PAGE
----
The ultimate conclusion of last night’s debate became apparent about ten minutes into the proceedings: it was going to be a wash. Donald Trump, Joe Biden, and moderator Chris Wallace yelled over each other for an hour and a half. Viewers who stuck around for the entire regrettable affair learned one, and only one, piece of valuable information, which is that Trump still won’t condemn white supremacists. (As Rick Santorum helpfully pointed out on CNN, why would the president knock his own supporters?)
But don’t settle for the word of one weary blogger. A focus group commissioned by the American Federation of Teachers and conducted by Democratic pollster Stan Greenberg showed no significant shift in public opinion after it ended. The group, which spanned a wide range of age, racial, and socioeconomic backgrounds, registered their opinions with dials over the duration of the debate. Though they were often lukewarm on Biden, their reaction to Trump signals real weaknesses in the white-working class vote that helped him narrowly win the presidency. We spoke to Greenberg on Wednesday morning.
“The structure of the race was totally unchanged,” Greenberg explained. “If you look at the personal favorability, look at the attributes of each candidate, if you look at who is better on some key issues, there is no change.”
That’s mostly a problem for Trump, he added. The president is trailing Biden in important polls, his approval ratings are not high, and recent surveys show significant levels of dissatisfaction with his response to COVID-19. Only 35 percent approve of Trump’s handling of the pandemic that has killed more than 200,000 people, ABC News and Ipsos reported in early September.
“He’s trying to come back,” Greenberg said of Trump, “but he’s actually kind of locked in the structure of the existing race, which makes it even more difficult for him to overcome.” By the time it was over, half as many people were undecided—but they split evenly for Biden and Trump, leaving him no better off after 90 minutes of screaming.
Biden, meanwhile, has eaten into Trump’s support among white-working class men in particular, though they remain more supportive of Trump than other demographics polled. White-working class voters were the only group to notch a Trump favorability rating above 50, during the debate, according to Greenberg. But that number is still low for a sitting president, Greenberg pointed out. “I’m used to these lines going up to 90 when people really embraced or liked something,” he said.
If the white-working class isn’t in love with Trump, then who’s left? Certainly not the group that Greenberg terms “the rising American electorate,” composed of millennials, voters of color, and unmarried women. On one of the biggest issues in the election, health care, they rated Trump — who said insulin is “so cheap” that “it’s like water” — as low as 38 percent and never as high as 50. Biden did somewhat better, with his favorability mostly hovering around 50 percent and maxing out shy of 70 percent. Among white millennials, Biden improved his standing.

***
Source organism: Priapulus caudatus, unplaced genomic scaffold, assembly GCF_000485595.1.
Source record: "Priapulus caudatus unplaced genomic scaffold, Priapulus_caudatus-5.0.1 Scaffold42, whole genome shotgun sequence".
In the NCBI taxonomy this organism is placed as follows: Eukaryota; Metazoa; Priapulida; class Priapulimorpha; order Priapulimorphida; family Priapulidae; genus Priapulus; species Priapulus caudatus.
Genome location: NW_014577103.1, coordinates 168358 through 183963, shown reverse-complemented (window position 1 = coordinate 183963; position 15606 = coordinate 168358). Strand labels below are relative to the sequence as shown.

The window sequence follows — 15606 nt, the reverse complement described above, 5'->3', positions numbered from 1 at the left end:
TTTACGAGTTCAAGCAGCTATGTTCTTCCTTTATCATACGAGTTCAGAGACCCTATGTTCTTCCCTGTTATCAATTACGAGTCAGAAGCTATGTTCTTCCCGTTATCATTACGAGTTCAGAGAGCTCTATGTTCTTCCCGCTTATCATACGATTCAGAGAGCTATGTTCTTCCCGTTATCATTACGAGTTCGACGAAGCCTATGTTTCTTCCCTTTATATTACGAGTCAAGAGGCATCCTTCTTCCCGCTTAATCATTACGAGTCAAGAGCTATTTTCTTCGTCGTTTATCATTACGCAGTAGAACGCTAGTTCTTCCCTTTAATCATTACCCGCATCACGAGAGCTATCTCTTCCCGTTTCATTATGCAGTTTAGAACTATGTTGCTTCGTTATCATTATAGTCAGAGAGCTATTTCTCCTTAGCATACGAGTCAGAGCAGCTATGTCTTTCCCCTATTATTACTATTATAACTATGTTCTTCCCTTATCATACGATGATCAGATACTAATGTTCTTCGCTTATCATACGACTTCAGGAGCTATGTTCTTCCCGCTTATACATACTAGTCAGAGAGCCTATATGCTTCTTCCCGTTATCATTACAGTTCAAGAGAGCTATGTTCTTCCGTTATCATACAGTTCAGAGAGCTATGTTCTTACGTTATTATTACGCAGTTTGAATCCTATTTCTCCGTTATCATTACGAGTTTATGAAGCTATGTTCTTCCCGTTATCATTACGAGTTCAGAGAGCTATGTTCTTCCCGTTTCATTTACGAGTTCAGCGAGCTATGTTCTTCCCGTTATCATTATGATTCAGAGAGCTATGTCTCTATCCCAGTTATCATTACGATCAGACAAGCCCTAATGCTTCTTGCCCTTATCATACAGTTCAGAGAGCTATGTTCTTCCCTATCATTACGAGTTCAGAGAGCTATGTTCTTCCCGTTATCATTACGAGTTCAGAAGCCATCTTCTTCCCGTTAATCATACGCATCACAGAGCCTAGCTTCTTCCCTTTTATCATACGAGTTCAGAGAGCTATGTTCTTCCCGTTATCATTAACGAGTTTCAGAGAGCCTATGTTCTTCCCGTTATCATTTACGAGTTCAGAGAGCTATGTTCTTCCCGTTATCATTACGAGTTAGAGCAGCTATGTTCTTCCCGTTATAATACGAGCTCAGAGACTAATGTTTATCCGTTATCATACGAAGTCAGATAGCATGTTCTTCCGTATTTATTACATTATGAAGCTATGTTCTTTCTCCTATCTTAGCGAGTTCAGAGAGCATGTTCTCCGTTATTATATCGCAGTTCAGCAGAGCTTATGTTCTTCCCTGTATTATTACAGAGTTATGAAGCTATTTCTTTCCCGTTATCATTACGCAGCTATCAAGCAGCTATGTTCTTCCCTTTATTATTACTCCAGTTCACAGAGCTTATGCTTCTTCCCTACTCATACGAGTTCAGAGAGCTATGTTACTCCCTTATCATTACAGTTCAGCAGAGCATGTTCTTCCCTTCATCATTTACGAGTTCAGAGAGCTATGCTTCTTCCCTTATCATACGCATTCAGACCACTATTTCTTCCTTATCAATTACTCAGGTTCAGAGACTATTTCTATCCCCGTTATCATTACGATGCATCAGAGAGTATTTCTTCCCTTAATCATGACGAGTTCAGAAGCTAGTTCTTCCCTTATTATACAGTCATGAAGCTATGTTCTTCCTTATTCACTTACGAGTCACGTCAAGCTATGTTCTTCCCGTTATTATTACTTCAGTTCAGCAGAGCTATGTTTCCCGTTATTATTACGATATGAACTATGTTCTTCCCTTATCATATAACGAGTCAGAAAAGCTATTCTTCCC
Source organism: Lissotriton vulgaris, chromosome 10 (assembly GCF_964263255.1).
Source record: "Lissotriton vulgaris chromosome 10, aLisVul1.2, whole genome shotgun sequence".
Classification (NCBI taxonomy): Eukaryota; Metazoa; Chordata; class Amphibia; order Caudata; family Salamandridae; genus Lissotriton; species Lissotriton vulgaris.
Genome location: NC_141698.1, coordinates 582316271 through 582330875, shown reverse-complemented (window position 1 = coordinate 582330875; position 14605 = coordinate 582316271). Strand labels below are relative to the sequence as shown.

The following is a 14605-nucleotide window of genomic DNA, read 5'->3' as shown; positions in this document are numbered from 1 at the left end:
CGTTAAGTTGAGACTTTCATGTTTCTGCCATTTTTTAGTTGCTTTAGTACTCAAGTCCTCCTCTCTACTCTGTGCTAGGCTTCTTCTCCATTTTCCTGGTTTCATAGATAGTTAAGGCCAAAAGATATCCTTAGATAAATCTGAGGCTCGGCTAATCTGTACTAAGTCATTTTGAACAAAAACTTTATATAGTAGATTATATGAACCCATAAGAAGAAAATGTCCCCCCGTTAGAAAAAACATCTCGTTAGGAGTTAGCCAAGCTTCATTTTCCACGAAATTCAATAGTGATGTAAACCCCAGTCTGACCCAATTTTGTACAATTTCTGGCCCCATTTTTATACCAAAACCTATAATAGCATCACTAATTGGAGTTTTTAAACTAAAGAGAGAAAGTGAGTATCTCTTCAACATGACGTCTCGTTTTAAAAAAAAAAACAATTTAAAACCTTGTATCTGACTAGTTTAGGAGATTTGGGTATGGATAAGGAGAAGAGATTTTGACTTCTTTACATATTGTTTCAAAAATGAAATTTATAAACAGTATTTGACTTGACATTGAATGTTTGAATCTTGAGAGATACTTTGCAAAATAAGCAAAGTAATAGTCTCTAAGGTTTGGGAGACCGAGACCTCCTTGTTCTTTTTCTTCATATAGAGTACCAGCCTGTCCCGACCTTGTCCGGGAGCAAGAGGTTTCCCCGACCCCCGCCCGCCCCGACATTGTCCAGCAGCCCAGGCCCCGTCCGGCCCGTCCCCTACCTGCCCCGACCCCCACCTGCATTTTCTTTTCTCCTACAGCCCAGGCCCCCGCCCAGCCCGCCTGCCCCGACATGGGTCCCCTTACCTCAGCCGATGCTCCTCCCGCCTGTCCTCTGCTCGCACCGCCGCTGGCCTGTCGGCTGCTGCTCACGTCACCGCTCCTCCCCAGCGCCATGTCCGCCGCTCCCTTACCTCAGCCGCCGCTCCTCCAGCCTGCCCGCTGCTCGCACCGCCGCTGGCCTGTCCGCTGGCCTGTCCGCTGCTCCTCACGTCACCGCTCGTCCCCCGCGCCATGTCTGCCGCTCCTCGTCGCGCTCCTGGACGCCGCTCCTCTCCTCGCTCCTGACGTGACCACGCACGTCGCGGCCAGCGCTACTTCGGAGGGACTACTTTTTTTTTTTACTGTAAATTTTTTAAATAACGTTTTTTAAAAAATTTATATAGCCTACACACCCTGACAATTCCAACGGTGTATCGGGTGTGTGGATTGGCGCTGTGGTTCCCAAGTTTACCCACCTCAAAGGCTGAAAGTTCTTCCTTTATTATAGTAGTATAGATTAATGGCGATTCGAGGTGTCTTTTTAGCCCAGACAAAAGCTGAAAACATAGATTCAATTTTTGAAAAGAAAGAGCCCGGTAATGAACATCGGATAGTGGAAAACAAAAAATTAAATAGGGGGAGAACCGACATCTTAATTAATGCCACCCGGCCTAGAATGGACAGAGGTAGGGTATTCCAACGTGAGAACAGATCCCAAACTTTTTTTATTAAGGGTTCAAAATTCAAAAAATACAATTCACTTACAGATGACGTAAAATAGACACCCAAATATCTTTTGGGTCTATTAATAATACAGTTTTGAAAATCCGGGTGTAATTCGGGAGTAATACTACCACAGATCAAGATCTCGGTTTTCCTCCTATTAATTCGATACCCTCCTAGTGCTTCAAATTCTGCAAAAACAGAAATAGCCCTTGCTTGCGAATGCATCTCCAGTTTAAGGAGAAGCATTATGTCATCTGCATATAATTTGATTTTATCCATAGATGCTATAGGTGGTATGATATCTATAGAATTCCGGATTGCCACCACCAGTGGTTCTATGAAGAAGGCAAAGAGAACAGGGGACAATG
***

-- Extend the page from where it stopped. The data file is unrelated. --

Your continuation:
But election integrity is where things really fell apart for Trump. The president’s false claims about absentee ballot fraud (ballots in waste baskets! In creeks! Being sold to who knows for God knows what purpose by the West Virginians!) did not impress anyone. The best he did was with white-working class men who gave Trump his highest ratings on the issue, but their favorable sentiments never rose higher than 61 percent. The same was true of white-working class women. For most other groups, Trump’s ratings collapsed down to the mid-40s overall, and were lowest among Black voters and white unmarried women.
“When you look at the pre- and post-debate results, and when you look at personal favorability, Trump disappointed the white-working class men,” Greenberg noted. They came away feeling about 7 points less positive than Trump and gave Biden 6 more points.
While they aren’t deserting Trump en masse, the slippage is notable, especially since Trump slightly improved his position with white-working class women. Among them, Greenberg said, “his vote went up from 44 to 53 percent.” The turnaround was powered by their changing opinions of Trump and health care: they headed into the debate favoring Biden on the issue by an 11-point margin and came out supporting Trump by 6 points. When asked generally about “issues affecting the middle class” though, white-working class women mostly sided with Biden.
Other polls confirm that Trump had a very bad night. Six in ten believe Biden won the debate, CNN reported on Wednesday. And Trump can’t afford those numbers. His victory in 2016 was so shocking that it can be easy to forget how narrowly he won, with the help of the white-working class men who are now Biden-curious. Trump barely became president and he isn’t in a strong position to repeat the feat. He has internalized this, at least a little. Nothing else explains his obsession with fantasy voter fraud. A confident candidate doesn’t tell tales about ballots in waste baskets and creeks. Trump hasn’t fundamentally improved his position since he squeaked out a victory vote four years ago, and he didn’t help himself last night.